// // //
// (Reuters) – Following are five key points about President Barack Obama’s proposal for limiting financial risk-taking by big banks.
The proposals, which require congressional approval, could force banks to shed businesses that provide big profit but also create big risks.
* Banks or financial institutions that own banks could not own, invest in or sponsor hedge funds or private equity funds.
* Caps or limits would be set on the relative size of banks, taking into consideration not only deposits but also non-deposit funding sources. Deposits already are capped to prevent too much risk being concentrated in a particular bank but other forms of funding are not.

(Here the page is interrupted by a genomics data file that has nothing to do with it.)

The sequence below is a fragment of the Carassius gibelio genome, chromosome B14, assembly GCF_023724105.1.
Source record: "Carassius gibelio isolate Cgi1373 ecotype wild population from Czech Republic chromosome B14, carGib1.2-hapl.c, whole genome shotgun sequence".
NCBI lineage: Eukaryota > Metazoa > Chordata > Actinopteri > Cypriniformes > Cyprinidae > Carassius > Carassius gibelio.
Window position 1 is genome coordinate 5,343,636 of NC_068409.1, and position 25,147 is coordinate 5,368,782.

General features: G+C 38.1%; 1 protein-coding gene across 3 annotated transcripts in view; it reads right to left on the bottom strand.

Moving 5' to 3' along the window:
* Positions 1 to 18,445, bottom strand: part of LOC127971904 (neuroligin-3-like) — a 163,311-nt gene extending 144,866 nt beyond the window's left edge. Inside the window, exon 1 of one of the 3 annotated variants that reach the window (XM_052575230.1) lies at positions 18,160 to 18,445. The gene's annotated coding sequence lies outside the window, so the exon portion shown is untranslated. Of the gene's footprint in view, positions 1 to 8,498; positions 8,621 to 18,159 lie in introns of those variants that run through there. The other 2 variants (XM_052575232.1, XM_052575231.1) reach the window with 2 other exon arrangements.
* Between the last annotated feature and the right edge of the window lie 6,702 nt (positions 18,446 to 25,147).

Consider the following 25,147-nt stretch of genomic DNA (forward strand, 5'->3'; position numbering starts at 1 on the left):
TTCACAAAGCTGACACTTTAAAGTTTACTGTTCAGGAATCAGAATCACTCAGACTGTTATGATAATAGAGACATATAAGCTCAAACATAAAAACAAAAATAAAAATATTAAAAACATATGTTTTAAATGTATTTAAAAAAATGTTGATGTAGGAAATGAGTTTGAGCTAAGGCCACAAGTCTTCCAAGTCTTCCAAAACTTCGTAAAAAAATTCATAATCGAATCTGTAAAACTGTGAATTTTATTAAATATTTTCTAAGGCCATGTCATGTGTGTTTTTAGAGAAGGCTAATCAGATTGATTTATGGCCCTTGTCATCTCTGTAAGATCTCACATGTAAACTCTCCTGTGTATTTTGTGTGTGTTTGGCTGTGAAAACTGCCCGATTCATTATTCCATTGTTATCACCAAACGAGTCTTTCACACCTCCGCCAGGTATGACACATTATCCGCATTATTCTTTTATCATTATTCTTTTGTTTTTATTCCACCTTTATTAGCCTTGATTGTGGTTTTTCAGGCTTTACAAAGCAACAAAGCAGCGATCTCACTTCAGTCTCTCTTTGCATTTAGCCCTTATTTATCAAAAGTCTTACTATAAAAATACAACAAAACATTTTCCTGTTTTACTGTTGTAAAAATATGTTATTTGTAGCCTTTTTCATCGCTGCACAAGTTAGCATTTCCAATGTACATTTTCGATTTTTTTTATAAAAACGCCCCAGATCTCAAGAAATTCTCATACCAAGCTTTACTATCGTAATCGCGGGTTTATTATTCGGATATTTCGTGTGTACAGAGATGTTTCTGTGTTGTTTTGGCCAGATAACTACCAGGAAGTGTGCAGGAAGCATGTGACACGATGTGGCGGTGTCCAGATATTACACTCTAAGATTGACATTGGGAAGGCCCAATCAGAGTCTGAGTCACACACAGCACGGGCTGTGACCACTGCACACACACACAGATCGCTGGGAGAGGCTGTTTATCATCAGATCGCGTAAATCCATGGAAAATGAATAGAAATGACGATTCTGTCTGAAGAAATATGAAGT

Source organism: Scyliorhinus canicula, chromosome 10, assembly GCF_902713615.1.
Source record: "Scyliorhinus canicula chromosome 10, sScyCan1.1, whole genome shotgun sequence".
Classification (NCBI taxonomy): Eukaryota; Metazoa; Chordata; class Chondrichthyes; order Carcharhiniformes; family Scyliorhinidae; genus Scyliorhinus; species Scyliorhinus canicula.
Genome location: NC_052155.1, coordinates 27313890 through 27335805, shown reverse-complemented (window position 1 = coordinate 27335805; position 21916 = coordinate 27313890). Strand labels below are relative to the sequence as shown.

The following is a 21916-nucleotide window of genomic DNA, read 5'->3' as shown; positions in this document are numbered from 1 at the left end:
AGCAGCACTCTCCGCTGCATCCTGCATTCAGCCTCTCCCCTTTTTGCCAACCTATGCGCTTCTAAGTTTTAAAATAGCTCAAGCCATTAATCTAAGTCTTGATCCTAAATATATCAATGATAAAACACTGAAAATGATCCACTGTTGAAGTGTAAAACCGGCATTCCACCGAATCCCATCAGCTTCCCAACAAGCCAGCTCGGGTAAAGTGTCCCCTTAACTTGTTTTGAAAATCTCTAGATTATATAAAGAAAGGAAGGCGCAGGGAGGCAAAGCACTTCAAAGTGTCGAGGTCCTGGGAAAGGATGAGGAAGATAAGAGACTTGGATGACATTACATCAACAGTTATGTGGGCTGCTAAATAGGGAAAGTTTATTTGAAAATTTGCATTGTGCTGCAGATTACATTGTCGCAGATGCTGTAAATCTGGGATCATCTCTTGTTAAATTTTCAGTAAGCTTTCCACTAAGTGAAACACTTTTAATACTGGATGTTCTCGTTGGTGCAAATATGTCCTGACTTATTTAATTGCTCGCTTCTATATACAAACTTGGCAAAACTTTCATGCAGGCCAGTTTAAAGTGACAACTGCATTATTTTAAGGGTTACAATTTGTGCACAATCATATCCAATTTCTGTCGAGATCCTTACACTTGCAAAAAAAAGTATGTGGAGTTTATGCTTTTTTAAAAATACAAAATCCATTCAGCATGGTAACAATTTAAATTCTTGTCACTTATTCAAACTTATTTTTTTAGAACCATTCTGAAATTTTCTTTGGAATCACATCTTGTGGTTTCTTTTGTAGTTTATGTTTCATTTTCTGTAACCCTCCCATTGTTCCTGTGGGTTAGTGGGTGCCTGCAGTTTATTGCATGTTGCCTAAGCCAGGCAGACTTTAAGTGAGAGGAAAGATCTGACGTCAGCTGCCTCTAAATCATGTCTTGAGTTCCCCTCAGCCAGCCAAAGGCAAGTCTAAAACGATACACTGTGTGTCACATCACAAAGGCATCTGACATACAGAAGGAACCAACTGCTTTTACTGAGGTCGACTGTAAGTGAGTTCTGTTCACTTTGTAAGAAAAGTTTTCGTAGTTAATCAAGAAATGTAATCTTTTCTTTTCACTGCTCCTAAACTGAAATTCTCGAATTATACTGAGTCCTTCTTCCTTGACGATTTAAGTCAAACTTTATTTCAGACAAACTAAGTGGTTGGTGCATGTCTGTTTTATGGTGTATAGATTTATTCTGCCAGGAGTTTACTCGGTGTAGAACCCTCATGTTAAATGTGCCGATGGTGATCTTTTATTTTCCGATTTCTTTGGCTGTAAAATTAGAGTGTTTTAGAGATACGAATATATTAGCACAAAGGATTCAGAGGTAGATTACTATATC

* Banks could not engage in proprietary trading for their own accounts, although a White House official said they could make proprietary trades as part of their market-making business.
* In Congress, there is likely to be resistance from Republicans who oppose government limits on private firms and from financial industry lobbyists whom Obama already has derided. “So if these folks want a fight, it’s a fight I’m ready to have,” Obama said.
* Obama refers to proposed limits on banks’ activities as the “Volcker Rule” after former Federal Reserve Chairman Paul Volcker, who now heads a White House advisory board and has called for restoring the distinction between banks that take deposits and make loans and those that engage in capital markets and investment banking activities.
A legal division between banks’ commercial activities and investment banking existed until 1999, when the Depression-era Glass-Steagall Act was repealed.